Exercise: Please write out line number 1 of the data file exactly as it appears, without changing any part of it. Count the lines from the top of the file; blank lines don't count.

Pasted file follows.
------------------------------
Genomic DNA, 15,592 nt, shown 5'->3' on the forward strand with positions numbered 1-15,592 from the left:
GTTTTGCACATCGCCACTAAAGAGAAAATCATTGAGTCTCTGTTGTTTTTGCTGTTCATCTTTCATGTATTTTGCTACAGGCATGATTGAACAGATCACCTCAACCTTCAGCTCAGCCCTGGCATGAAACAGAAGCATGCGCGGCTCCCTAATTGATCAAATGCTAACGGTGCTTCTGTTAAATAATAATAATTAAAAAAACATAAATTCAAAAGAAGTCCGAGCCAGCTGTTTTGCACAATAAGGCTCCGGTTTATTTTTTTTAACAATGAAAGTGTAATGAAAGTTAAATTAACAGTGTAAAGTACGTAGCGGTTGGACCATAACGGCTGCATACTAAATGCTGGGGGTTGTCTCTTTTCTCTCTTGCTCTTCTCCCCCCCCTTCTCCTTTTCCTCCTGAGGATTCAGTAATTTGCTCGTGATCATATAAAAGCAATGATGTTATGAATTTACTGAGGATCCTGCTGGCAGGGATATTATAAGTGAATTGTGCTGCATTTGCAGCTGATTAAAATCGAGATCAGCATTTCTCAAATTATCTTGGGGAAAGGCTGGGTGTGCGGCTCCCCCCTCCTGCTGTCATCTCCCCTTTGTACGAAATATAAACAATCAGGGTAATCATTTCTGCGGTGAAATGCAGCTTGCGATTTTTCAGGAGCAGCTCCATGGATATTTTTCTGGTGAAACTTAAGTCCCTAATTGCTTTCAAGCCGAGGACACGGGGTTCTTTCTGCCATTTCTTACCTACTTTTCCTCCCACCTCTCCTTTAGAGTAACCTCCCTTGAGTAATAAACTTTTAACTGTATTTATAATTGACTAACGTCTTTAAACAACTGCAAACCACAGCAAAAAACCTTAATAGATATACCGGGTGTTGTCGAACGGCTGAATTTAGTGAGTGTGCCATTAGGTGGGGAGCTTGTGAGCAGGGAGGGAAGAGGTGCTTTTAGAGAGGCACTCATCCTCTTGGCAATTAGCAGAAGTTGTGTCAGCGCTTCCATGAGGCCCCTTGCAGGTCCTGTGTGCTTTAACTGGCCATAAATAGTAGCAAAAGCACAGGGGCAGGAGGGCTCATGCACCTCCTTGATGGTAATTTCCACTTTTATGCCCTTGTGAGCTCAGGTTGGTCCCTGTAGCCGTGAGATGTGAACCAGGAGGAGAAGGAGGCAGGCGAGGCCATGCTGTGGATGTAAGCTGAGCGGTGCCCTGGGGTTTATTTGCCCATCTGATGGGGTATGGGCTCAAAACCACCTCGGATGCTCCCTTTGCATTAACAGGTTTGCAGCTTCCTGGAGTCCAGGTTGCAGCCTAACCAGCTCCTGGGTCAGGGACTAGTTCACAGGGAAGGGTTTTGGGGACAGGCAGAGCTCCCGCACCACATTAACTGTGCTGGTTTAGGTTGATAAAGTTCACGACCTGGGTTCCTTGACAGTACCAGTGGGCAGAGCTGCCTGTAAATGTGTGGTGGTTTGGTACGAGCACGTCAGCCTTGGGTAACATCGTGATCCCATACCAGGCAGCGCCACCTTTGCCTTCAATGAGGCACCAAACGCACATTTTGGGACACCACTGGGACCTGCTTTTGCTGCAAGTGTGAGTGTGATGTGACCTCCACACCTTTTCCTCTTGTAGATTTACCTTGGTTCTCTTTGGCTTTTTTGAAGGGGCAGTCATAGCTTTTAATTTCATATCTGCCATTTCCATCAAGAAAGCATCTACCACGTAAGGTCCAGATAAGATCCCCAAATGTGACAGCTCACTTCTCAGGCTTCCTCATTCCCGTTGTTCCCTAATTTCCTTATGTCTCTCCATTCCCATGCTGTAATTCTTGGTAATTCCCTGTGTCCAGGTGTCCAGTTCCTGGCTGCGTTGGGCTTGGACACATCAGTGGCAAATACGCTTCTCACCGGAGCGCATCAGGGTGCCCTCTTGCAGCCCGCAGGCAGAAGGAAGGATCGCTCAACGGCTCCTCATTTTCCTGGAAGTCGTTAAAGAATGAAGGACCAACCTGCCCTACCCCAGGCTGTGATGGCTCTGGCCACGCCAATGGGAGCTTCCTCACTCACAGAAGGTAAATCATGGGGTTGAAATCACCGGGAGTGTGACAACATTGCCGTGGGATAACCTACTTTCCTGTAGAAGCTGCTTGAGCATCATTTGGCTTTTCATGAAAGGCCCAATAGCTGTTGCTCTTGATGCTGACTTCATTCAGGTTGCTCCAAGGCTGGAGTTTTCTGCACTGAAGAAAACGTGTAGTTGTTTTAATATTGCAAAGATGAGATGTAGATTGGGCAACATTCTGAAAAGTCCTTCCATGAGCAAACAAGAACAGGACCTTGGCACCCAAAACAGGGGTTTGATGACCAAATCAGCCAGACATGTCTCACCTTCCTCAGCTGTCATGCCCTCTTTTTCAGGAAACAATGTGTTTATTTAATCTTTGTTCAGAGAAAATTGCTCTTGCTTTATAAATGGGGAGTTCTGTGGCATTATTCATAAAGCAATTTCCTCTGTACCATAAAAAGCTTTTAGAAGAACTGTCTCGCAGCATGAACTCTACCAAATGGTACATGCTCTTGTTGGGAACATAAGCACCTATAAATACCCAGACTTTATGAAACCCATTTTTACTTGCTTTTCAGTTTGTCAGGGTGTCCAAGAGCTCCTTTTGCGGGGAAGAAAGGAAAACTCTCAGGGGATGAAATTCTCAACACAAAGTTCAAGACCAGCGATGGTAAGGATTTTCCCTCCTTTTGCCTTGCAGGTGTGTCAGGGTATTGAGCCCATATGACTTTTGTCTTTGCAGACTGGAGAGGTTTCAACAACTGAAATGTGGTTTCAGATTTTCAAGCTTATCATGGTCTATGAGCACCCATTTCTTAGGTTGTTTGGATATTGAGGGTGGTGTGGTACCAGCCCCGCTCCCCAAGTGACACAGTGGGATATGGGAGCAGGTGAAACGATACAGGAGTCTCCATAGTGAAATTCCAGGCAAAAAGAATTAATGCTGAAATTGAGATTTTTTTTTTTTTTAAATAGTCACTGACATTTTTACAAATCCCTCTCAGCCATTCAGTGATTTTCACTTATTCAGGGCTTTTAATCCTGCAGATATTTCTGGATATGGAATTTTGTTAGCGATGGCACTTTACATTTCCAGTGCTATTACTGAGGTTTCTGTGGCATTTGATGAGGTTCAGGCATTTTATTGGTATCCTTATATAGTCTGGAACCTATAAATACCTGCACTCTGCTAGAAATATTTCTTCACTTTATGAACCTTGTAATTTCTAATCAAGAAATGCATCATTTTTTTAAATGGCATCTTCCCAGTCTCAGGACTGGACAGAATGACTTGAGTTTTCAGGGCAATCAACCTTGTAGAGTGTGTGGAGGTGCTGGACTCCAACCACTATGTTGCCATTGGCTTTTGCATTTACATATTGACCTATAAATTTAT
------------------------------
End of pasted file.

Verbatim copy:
Genomic DNA, 15,592 nt, shown 5'->3' on the forward strand with positions numbered 1-15,592 from the left: